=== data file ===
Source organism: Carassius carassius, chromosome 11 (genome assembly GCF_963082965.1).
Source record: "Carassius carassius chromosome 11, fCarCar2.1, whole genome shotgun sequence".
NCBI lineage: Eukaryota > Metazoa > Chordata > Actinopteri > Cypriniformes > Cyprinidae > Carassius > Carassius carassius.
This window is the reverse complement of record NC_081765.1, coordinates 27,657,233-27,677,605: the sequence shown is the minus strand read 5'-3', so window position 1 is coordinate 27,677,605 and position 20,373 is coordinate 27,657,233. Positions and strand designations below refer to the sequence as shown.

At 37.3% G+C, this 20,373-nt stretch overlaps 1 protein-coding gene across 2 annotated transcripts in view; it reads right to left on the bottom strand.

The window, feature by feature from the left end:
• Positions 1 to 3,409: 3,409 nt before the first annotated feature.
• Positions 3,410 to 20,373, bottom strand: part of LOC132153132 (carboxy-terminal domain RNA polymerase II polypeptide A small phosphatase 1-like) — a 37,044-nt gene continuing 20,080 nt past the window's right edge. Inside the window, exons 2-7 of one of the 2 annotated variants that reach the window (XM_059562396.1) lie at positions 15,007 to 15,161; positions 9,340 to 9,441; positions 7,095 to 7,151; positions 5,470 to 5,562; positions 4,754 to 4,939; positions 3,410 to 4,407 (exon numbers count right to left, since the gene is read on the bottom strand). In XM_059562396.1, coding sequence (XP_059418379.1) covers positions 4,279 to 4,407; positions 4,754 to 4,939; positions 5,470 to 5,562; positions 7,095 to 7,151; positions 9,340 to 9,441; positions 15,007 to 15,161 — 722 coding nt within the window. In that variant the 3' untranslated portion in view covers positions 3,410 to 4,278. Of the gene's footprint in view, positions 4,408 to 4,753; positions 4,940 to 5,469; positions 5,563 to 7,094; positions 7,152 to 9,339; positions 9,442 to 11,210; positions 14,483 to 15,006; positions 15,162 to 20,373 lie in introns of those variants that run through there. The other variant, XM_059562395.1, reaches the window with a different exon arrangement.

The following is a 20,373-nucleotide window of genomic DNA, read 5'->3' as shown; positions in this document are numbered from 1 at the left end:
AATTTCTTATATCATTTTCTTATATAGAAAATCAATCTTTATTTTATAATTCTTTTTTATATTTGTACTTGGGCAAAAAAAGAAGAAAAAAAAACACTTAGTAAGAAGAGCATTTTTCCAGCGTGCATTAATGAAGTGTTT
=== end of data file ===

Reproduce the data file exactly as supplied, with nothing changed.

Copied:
Source organism: Carassius carassius, chromosome 11 (genome assembly GCF_963082965.1).
Source record: "Carassius carassius chromosome 11, fCarCar2.1, whole genome shotgun sequence".
NCBI lineage: Eukaryota > Metazoa > Chordata > Actinopteri > Cypriniformes > Cyprinidae > Carassius > Carassius carassius.
This window is the reverse complement of record NC_081765.1, coordinates 27,657,233-27,677,605: the sequence shown is the minus strand read 5'-3', so window position 1 is coordinate 27,677,605 and position 20,373 is coordinate 27,657,233. Positions and strand designations below refer to the sequence as shown.

At 37.3% G+C, this 20,373-nt stretch overlaps 1 protein-coding gene across 2 annotated transcripts in view; it reads right to left on the bottom strand.

The window, feature by feature from the left end:
• Positions 1 to 3,409: 3,409 nt before the first annotated feature.
• Positions 3,410 to 20,373, bottom strand: part of LOC132153132 (carboxy-terminal domain RNA polymerase II polypeptide A small phosphatase 1-like) — a 37,044-nt gene continuing 20,080 nt past the window's right edge. Inside the window, exons 2-7 of one of the 2 annotated variants that reach the window (XM_059562396.1) lie at positions 15,007 to 15,161; positions 9,340 to 9,441; positions 7,095 to 7,151; positions 5,470 to 5,562; positions 4,754 to 4,939; positions 3,410 to 4,407 (exon numbers count right to left, since the gene is read on the bottom strand). In XM_059562396.1, coding sequence (XP_059418379.1) covers positions 4,279 to 4,407; positions 4,754 to 4,939; positions 5,470 to 5,562; positions 7,095 to 7,151; positions 9,340 to 9,441; positions 15,007 to 15,161 — 722 coding nt within the window. In that variant the 3' untranslated portion in view covers positions 3,410 to 4,278. Of the gene's footprint in view, positions 4,408 to 4,753; positions 4,940 to 5,469; positions 5,563 to 7,094; positions 7,152 to 9,339; positions 9,442 to 11,210; positions 14,483 to 15,006; positions 15,162 to 20,373 lie in introns of those variants that run through there. The other variant, XM_059562395.1, reaches the window with a different exon arrangement.

The following is a 20,373-nucleotide window of genomic DNA, read 5'->3' as shown; positions in this document are numbered from 1 at the left end:
AATTTCTTATATCATTTTCTTATATAGAAAATCAATCTTTATTTTATAATTCTTTTTTATATTTGTACTTGGGCAAAAAAAGAAGAAAAAAAAACACTTAGTAAGAAGAGCATTTTTCCAGCGTGCATTAATGAAGTGTTT